Picture the scene; you are a homeowner and have employed a builder to undertake renovations to your home.  A visitor to your home suffers injury caused as a result of the work being undertaken.  Are you liable? Potentially so.

An Occupier of land and property owns a duty of care to both lawful visitors and trespassers. The duty is enshrined in the Occupiers’ Liability Acts 1957 and 1984 with the latter relating to those trespassing on premises.

An occupier owes a duty in respect of “dangers due to the state of the premises or to things done or omitted to be done on them” s1(1) of both Acts.  What is the difference between occupancy duties and activity duties? Who is an occupier?

The duty owed to a visitor is to take care as is reasonable in all the circumstances to ensure he will be reasonably safe in using the premises for the purposes for which he is invited or permitted by the occupier, to be there s2(2) of the 1957 Act.   Thus this limits the scope of the duty to matters relating to the premises themselves, not things (activities) done on them. See Fairchild v Glenhaven Funeral Services Ltd [2002] 1 WLR 1052.

In any case the premises must be dangerous and someone choosing to do something dangerous on otherwise safe premises cannot expect to be successful in their claims.   See Geary v JD Wetherspoon PLC [2011] EWHC 1506 (QB).

You can delegate your common law duty of care and avoid liability if the person to whom you delegate is negligent, although the scope to do so is limited to work of “construction, maintenance or repair”.  Whilst the Courts have stretched the meaning to cover demolition work, the scenario above may well allow for a sub-contractor defence.   You must however ensure that you are acting reasonably in entrusting the work to the contractor and that you have taken steps to ensure the work carried out is done so properly and that the contractor is competent.  Thus, if you hire a contractor with good references and insurance you should be fine (Ferguson v Welsh 1987) but if you hire, for want of a better expression, cowboys, then you may find yourself liable (Bottomless v Todmorden Cricket Club 2003).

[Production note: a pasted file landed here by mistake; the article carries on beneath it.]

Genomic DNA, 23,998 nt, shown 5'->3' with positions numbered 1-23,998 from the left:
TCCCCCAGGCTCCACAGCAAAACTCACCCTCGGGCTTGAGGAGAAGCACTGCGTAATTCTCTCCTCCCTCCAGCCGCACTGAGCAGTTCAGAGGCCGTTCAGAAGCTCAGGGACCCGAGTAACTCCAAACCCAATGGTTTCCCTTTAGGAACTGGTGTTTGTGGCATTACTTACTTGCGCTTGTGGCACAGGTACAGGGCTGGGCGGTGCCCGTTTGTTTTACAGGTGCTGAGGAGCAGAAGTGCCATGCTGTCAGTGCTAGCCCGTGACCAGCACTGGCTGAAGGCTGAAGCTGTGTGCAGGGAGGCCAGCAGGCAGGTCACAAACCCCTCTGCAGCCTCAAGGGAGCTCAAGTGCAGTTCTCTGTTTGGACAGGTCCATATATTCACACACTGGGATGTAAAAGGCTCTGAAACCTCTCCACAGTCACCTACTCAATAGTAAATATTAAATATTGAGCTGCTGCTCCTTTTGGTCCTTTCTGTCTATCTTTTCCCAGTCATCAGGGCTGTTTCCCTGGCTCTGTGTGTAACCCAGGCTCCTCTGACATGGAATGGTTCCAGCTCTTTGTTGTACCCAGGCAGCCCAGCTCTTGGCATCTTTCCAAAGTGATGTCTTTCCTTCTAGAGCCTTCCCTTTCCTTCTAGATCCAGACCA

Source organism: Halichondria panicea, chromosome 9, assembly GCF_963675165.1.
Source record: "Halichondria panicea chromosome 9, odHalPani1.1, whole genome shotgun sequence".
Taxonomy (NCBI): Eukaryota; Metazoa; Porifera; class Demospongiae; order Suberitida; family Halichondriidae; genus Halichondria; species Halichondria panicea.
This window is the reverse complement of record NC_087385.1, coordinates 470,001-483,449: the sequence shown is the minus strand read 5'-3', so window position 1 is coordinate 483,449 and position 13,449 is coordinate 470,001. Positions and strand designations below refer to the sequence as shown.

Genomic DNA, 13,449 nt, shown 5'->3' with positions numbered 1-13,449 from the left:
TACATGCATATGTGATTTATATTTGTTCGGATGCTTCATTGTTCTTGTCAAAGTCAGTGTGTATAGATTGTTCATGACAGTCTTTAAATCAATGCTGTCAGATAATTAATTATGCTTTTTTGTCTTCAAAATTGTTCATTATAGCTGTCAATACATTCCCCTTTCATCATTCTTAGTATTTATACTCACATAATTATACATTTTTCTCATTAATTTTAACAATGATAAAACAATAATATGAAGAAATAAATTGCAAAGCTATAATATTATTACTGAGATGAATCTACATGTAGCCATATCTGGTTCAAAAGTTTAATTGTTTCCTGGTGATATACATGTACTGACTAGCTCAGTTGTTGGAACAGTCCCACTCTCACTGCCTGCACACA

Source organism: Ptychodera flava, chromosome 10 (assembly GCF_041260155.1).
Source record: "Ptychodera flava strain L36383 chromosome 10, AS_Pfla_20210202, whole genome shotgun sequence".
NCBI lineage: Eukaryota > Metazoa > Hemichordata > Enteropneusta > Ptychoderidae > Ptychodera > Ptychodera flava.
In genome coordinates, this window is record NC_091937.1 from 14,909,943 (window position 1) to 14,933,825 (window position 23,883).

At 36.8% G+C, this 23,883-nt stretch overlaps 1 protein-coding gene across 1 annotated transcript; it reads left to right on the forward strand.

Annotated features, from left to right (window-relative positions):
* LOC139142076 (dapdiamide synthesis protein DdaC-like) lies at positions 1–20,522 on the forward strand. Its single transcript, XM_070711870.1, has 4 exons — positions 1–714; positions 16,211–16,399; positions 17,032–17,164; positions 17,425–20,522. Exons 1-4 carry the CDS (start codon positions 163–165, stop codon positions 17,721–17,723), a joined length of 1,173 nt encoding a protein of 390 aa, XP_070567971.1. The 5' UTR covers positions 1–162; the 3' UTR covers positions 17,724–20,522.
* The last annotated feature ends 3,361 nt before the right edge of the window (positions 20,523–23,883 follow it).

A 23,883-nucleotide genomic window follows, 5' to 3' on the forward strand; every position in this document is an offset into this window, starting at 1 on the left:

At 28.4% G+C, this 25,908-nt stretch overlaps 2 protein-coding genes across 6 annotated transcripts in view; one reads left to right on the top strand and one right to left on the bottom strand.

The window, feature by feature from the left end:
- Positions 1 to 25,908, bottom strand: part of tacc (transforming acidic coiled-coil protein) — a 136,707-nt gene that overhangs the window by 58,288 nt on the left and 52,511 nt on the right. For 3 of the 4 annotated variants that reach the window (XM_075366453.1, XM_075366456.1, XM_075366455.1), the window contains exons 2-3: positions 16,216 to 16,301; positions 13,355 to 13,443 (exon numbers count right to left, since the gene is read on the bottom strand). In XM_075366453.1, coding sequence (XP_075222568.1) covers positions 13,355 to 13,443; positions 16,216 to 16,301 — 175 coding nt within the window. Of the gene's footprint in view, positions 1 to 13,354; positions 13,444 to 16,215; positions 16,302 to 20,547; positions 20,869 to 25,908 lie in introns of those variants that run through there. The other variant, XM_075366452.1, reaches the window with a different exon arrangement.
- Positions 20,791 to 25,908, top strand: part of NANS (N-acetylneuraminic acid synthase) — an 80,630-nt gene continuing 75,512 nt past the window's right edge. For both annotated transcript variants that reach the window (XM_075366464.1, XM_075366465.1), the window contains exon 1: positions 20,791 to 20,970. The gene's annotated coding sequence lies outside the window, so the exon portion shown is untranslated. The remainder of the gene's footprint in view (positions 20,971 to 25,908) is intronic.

What is the person injured on your property is a trespasser? The 1984 Act covers the same and again the premises must be dangerous/unsafe.  If injury arises due to the state of premises then liability may well attach. The recent case of Buckett v Staffordshire County Council  which decided that even thought the event was foreseeable the case failed as the property was properly maintained.  Had the premises concerned been in a poor state of repair it is likely the outcome would have been very different.

In summary therefore it is important to ensure that you maintain your premises and, if having work done, that you ensure those you entrust to do the work are competent.

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